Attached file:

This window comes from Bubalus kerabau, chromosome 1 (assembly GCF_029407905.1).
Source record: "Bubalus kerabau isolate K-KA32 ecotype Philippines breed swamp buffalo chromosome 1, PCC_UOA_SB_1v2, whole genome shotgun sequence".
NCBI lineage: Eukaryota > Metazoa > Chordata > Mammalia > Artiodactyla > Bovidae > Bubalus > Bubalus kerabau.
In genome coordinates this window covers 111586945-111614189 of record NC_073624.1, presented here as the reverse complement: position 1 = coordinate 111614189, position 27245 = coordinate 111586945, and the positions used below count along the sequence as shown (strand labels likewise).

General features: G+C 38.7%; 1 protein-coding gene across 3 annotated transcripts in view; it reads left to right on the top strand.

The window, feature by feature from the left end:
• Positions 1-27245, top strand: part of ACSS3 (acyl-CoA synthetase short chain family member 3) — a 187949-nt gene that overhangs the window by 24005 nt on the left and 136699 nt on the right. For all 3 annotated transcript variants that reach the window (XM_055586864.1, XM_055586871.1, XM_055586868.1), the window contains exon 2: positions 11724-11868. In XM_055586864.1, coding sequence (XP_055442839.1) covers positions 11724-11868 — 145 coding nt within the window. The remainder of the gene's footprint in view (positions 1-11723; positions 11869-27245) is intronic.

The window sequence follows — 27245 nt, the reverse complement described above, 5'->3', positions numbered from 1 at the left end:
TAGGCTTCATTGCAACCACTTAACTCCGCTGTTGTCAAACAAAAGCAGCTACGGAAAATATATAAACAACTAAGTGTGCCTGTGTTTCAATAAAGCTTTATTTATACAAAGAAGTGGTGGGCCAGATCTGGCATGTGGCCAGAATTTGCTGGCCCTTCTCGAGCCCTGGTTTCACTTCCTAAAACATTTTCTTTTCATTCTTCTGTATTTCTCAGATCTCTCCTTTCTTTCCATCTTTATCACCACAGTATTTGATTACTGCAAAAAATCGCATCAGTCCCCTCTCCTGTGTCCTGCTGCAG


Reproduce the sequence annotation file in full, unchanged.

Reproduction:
This window comes from Bubalus kerabau, chromosome 1 (assembly GCF_029407905.1).
Source record: "Bubalus kerabau isolate K-KA32 ecotype Philippines breed swamp buffalo chromosome 1, PCC_UOA_SB_1v2, whole genome shotgun sequence".
NCBI lineage: Eukaryota > Metazoa > Chordata > Mammalia > Artiodactyla > Bovidae > Bubalus > Bubalus kerabau.
In genome coordinates this window covers 111586945-111614189 of record NC_073624.1, presented here as the reverse complement: position 1 = coordinate 111614189, position 27245 = coordinate 111586945, and the positions used below count along the sequence as shown (strand labels likewise).

General features: G+C 38.7%; 1 protein-coding gene across 3 annotated transcripts in view; it reads left to right on the top strand.

The window, feature by feature from the left end:
• Positions 1-27245, top strand: part of ACSS3 (acyl-CoA synthetase short chain family member 3) — a 187949-nt gene that overhangs the window by 24005 nt on the left and 136699 nt on the right. For all 3 annotated transcript variants that reach the window (XM_055586864.1, XM_055586871.1, XM_055586868.1), the window contains exon 2: positions 11724-11868. In XM_055586864.1, coding sequence (XP_055442839.1) covers positions 11724-11868 — 145 coding nt within the window. The remainder of the gene's footprint in view (positions 1-11723; positions 11869-27245) is intronic.

The window sequence follows — 27245 nt, the reverse complement described above, 5'->3', positions numbered from 1 at the left end:
TAGGCTTCATTGCAACCACTTAACTCCGCTGTTGTCAAACAAAAGCAGCTACGGAAAATATATAAACAACTAAGTGTGCCTGTGTTTCAATAAAGCTTTATTTATACAAAGAAGTGGTGGGCCAGATCTGGCATGTGGCCAGAATTTGCTGGCCCTTCTCGAGCCCTGGTTTCACTTCCTAAAACATTTTCTTTTCATTCTTCTGTATTTCTCAGATCTCTCCTTTCTTTCCATCTTTATCACCACAGTATTTGATTACTGCAAAAAATCGCATCAGTCCCCTCTCCTGTGTCCTGCTGCAG